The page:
A Study of the Characteristics of Thunderstorm Cessation at the NASA Kennedy Space Center
AIR FORCE INST OF TECH WRIGHT-PATTERSON AFB OH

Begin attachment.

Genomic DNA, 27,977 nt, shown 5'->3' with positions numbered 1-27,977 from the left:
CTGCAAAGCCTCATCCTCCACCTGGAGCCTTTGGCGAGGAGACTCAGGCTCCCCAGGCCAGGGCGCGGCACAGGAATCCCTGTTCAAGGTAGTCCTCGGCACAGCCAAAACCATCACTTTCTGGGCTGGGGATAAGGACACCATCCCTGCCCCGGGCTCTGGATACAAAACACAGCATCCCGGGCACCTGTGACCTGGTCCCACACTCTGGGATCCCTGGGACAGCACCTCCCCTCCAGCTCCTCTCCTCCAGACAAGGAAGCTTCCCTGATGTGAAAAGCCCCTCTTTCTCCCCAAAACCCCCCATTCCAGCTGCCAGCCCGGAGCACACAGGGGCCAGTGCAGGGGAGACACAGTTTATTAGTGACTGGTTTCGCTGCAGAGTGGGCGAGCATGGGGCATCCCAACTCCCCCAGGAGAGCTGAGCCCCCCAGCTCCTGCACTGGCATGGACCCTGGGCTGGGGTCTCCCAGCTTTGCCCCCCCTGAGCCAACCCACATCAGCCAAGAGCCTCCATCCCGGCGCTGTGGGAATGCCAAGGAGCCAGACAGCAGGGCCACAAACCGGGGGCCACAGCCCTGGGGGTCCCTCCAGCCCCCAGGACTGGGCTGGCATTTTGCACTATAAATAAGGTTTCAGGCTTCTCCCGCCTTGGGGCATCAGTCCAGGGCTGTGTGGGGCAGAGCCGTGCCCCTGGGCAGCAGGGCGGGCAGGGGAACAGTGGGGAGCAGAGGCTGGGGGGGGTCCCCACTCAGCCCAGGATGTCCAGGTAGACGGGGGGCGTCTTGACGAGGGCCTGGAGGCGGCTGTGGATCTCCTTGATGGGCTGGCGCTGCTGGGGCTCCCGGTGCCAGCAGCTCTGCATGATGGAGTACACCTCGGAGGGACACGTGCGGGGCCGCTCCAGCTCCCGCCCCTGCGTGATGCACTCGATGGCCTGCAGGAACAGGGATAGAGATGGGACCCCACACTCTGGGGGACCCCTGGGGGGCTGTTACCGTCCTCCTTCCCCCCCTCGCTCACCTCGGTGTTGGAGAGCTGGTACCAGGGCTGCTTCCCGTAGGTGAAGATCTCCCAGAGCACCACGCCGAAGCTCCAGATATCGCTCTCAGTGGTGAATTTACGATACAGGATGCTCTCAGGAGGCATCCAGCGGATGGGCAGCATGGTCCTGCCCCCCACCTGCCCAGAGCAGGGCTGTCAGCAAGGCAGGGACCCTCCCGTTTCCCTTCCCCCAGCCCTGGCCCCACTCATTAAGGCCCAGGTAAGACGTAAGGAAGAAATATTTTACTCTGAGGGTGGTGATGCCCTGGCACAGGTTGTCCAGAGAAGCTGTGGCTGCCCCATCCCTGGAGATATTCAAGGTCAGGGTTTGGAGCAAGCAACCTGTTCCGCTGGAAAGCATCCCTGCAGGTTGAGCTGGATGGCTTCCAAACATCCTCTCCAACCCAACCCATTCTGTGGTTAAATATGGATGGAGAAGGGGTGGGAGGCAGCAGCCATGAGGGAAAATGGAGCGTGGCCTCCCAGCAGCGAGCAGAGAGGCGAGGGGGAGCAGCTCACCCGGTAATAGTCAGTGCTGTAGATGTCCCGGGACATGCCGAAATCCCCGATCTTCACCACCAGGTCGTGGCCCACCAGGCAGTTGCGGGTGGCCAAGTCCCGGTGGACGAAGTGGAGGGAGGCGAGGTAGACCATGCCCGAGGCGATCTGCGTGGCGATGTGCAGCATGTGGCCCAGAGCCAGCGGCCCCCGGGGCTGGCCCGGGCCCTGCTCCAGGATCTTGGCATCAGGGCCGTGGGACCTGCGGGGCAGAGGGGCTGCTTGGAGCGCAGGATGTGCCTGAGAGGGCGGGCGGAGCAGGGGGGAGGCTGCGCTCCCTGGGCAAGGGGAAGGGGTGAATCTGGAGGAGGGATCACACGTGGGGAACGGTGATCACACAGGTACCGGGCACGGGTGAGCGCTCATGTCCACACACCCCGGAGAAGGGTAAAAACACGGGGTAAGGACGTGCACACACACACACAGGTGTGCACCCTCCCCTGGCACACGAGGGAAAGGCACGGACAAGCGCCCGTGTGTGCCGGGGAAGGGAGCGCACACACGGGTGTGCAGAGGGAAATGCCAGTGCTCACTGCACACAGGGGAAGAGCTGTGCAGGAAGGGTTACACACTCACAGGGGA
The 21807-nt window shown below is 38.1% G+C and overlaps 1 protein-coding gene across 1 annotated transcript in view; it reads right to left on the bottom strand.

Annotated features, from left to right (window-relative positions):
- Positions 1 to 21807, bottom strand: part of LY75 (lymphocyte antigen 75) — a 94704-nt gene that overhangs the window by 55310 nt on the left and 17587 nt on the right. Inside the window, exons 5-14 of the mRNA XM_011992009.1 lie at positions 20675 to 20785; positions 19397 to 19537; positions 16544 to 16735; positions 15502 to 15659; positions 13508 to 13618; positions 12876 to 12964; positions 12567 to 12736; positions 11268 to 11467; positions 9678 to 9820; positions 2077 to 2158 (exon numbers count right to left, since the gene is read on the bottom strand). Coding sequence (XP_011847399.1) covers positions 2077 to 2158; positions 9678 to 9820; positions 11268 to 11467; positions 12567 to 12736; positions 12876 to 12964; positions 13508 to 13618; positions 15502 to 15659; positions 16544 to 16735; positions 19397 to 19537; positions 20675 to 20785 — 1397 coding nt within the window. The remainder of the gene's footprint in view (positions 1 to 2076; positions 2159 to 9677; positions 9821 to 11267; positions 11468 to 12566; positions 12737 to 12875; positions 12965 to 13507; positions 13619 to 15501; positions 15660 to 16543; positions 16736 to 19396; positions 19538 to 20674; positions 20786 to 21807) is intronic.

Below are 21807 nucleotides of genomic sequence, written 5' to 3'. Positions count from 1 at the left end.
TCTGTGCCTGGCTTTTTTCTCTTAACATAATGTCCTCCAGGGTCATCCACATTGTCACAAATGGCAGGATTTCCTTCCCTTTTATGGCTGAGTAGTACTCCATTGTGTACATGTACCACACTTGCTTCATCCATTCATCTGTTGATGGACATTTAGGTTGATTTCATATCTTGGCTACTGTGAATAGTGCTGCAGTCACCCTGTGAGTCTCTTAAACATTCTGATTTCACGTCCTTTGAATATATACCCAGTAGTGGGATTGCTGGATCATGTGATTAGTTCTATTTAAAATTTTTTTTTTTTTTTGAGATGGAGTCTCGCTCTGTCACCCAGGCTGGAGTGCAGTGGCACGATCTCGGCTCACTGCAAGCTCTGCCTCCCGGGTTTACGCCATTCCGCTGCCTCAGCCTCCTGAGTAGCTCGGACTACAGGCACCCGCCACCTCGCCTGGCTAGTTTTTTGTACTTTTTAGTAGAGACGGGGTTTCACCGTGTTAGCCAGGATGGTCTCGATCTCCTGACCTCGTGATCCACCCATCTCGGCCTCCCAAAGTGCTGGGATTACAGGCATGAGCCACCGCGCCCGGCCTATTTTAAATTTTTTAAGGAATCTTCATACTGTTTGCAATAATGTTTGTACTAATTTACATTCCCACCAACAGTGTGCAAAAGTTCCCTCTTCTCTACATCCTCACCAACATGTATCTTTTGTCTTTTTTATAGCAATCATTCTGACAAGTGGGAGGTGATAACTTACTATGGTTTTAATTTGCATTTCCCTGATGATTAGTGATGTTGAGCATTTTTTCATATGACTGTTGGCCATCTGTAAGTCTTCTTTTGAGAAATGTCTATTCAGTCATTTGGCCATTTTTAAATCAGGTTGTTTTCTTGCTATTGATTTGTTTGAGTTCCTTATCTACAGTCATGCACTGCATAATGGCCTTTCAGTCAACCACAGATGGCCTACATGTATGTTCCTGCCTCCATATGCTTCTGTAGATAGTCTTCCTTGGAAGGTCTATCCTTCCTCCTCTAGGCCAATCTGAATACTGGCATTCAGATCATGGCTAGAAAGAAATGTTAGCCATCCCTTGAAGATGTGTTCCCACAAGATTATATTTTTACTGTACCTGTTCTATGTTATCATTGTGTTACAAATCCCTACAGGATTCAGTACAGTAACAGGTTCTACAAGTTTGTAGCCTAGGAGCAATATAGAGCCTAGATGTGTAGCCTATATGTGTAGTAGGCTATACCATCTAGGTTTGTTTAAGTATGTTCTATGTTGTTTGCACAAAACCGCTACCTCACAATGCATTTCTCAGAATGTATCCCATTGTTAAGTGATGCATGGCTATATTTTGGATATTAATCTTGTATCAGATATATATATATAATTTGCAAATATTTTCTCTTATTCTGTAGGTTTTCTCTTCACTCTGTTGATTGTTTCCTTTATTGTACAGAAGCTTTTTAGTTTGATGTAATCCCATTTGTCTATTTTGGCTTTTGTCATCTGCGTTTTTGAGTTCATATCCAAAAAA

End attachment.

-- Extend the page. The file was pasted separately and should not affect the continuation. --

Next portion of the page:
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A lightning summary was developed for a 100x100 kilometer area centered at the NASA Kennedy Space Center. Spatial and temporal patterns, and first stroke peak currents were analyzed from 1986-1995. Three thunderstorms were chosen due to their proximity to the Kennedy Space Center KSC and examined for their end of storm characteristics. Radar echoes at the -10 deg C and -20 deg C temperature heights were associated with cloud to ground CG lightning strike locations from the National Lightning Detection Network. Electric fields were also examined during the same time frame for any correlations. A pattern was observed for the spatial distribution of CG lightning. An inland maximum in ground flash density was observed during the summer months for both negative and positive flashes. The summer months had the lowest percentage positive flashes 2.5 while the maximum value occurred during the winter 11.4. Although thunderstorms can occur at any time during the day, the diurnal distribution of lightning flashes showed that the afternoon 2000 UTC was the time of maximum lightning activity. From a time history of radar echoes, it was found that a 45 dBZ echo, last detected at the -10 deg C temperature height, may be a good indicator of the end of lightning activity. The observed lag times between this lightning termination signature and the end of all CG lightning flashes was 30 min for all three thunderstorms.